Costumed fans commune at Pittsburgh's Tekkoshocon IX


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Approaching the entrance of the Wyndham Grand Hotel across from Point State Park, Downtown, you'd know instantly that you were in the correct place for Tekkoshocon, a convention devoted to Japanese popular culture, especially anime, manga, art, music and video games.

The giveaway was the waves of super-fans dressed in the garb of their favorite characters, some well known but most obscure. Almost all of the convention's attendees were in costume, creating a hotel lobby packed with Japan's most beloved fictional characters.

Tekkoshocon began nine years ago and was held at venues in Coraopolis, Cranberry, Green Tree and Monroeville before moving Downtown. When space was not available at the David L. Lawrence Convention Center, its home of the past two years, the convention moved to the Wyndham Grand, the former Pittsburgh Hilton.

PG VIDEO: TEKKOSHOCON IX

Organizers say attendance has grown each year since 600 fans attended that first event in 2003. Last year attendance was just over 3,500, and this year it rose to 4,300 paid attendance (not including guests and vendors). Tekkoshocon IX raised "hundreds of thousands of dollars" last weekend, said Dan Lavoie, Tekkoshocon planner and head of event security, with all proceeds going to Japan for tsunami and earthquake relief.

"We're a nonprofit, and this year with all of our proceeds going to a great cause, a turnout that tops last year is really a big deal for us," Mr. Lavoie said. "We're all glad to be doing something we love as well as help in a time of need."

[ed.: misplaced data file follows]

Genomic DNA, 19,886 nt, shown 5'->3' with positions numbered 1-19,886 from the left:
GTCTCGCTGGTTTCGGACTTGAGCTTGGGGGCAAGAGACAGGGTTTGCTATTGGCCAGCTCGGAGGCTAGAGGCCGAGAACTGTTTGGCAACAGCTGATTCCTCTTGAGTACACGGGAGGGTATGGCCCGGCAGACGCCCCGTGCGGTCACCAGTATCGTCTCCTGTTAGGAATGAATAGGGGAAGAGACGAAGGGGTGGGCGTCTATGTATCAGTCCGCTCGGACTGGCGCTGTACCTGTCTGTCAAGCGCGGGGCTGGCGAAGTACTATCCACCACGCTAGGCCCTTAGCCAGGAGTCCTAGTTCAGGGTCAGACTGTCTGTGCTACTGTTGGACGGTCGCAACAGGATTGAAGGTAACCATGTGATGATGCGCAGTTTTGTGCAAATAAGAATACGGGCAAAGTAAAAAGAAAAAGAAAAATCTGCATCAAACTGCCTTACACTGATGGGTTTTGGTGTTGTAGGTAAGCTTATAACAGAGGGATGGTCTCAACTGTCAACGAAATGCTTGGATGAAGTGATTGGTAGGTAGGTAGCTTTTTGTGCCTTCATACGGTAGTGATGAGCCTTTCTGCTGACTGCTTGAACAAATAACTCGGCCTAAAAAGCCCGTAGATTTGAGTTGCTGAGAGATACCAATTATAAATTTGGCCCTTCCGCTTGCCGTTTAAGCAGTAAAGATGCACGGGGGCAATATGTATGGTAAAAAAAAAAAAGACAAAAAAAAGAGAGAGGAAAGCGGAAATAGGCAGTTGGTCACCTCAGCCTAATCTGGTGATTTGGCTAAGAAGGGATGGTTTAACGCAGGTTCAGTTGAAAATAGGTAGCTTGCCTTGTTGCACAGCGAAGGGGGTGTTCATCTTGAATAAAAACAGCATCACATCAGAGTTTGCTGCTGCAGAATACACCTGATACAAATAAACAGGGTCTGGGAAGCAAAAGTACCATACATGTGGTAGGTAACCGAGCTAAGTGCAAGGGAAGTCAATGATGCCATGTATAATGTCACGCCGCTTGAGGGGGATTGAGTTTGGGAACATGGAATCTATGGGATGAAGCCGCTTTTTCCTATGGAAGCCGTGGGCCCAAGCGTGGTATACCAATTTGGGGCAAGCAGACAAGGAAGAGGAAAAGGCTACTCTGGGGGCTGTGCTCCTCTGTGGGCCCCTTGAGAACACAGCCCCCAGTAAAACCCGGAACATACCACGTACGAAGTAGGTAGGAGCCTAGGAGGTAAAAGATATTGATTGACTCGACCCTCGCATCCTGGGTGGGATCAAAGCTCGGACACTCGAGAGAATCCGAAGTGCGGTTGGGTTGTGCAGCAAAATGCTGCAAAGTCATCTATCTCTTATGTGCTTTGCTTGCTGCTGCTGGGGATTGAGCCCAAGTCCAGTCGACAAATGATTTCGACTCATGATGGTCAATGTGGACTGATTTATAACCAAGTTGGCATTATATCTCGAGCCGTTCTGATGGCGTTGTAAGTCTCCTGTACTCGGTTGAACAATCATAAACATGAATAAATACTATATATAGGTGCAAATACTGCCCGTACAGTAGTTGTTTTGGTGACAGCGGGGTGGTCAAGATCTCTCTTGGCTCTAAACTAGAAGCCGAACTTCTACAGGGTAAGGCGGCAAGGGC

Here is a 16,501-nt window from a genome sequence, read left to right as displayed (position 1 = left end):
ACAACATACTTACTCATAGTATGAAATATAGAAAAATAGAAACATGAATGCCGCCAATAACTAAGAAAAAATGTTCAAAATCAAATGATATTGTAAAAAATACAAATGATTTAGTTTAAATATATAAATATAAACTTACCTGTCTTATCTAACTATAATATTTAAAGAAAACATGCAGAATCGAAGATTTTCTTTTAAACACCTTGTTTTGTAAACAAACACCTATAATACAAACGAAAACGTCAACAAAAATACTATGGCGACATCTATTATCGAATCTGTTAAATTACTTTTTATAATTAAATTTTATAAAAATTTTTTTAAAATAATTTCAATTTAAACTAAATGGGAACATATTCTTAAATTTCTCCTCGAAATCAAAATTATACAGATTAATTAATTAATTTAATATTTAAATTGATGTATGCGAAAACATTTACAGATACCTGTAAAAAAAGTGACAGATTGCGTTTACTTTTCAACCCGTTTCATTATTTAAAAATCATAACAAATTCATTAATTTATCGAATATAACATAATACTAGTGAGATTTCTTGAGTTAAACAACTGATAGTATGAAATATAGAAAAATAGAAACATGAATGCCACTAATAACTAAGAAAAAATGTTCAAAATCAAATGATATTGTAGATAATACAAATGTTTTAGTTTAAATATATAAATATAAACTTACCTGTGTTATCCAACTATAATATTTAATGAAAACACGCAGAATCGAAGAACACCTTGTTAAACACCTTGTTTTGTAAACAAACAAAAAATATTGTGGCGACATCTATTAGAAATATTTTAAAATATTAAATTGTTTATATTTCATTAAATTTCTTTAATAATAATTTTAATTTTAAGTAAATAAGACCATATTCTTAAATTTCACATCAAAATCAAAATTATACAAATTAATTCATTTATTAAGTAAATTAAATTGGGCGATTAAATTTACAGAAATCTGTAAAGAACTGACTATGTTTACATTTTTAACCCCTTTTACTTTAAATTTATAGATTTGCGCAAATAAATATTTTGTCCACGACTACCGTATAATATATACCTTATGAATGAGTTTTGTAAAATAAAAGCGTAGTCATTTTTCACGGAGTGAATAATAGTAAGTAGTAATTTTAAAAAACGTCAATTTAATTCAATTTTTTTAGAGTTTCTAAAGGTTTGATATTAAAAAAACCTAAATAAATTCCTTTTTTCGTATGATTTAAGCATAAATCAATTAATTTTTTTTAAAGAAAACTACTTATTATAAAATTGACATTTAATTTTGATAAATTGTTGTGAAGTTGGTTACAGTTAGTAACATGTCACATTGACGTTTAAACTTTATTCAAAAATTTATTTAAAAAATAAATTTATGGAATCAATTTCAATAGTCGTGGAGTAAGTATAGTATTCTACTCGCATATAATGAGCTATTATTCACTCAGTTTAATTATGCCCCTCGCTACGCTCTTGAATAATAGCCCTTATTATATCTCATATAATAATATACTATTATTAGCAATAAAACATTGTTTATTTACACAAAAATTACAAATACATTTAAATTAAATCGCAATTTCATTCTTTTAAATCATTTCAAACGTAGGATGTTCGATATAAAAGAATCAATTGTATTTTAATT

The four-day gathering this past weekend was packed with panels of experts, workshops, video-game competitions, art galleries and, for the first time, live bands. Japanese bands lix and Rampant made their American debuts here.

Many attendees come to interact in a friendly environment for "cosplayers." Cosplay, short for "costume play," is a type of character performance art, usually derived from anime or manga and more recently pop culture and science fiction.

"My favorite part about planning Tekkoshocon is the kids," Mr. Lavoie said of the young men and women who arrive in costume. "We do this so we can give one weekend ... where kids come around and let loose. Their hobbies may not be widespread or culturally accepted so you see these kids come in, wearing costumes of their favorite characters, relax and have a really wonderful weekend."

Attendees were genuinely exited to be a part of the culture they love. Angel Rodriguez, a traveling competitive gamer and native Texan, says he came for the video-game competition and had been waiting for it for quite a while.

"I travel to game competitions everywhere, that's why I'm here," said Mr. Rodriguez. "The people here are great, and it makes for a great competition."

Mr. Rodriguez had quite a scare in the "Super Street Fighter IV" Tournament finals but pulled out a win.

Video games were just the tip of the Tekkoshocon iceberg. Lines of costumed fans wrapped around the hallways to get into meeting rooms to screen their favorite piece of anime. Ballrooms were packed with artists and designers selling their creations.

Dozens of rooms on the second floor of the Wyndham were devoted to trading cards and hundreds of other Japanese collectables on display. Another room had a fully stocked library of manga, Japanese-made comics and graphic novels.

Mr. Lavoie said the convention will be back in Pittsburgh in 2012, but he might have to think about a return to a larger venue.


Max Parker is The Game Guy at communityvoices.sites.post-gazette.com.


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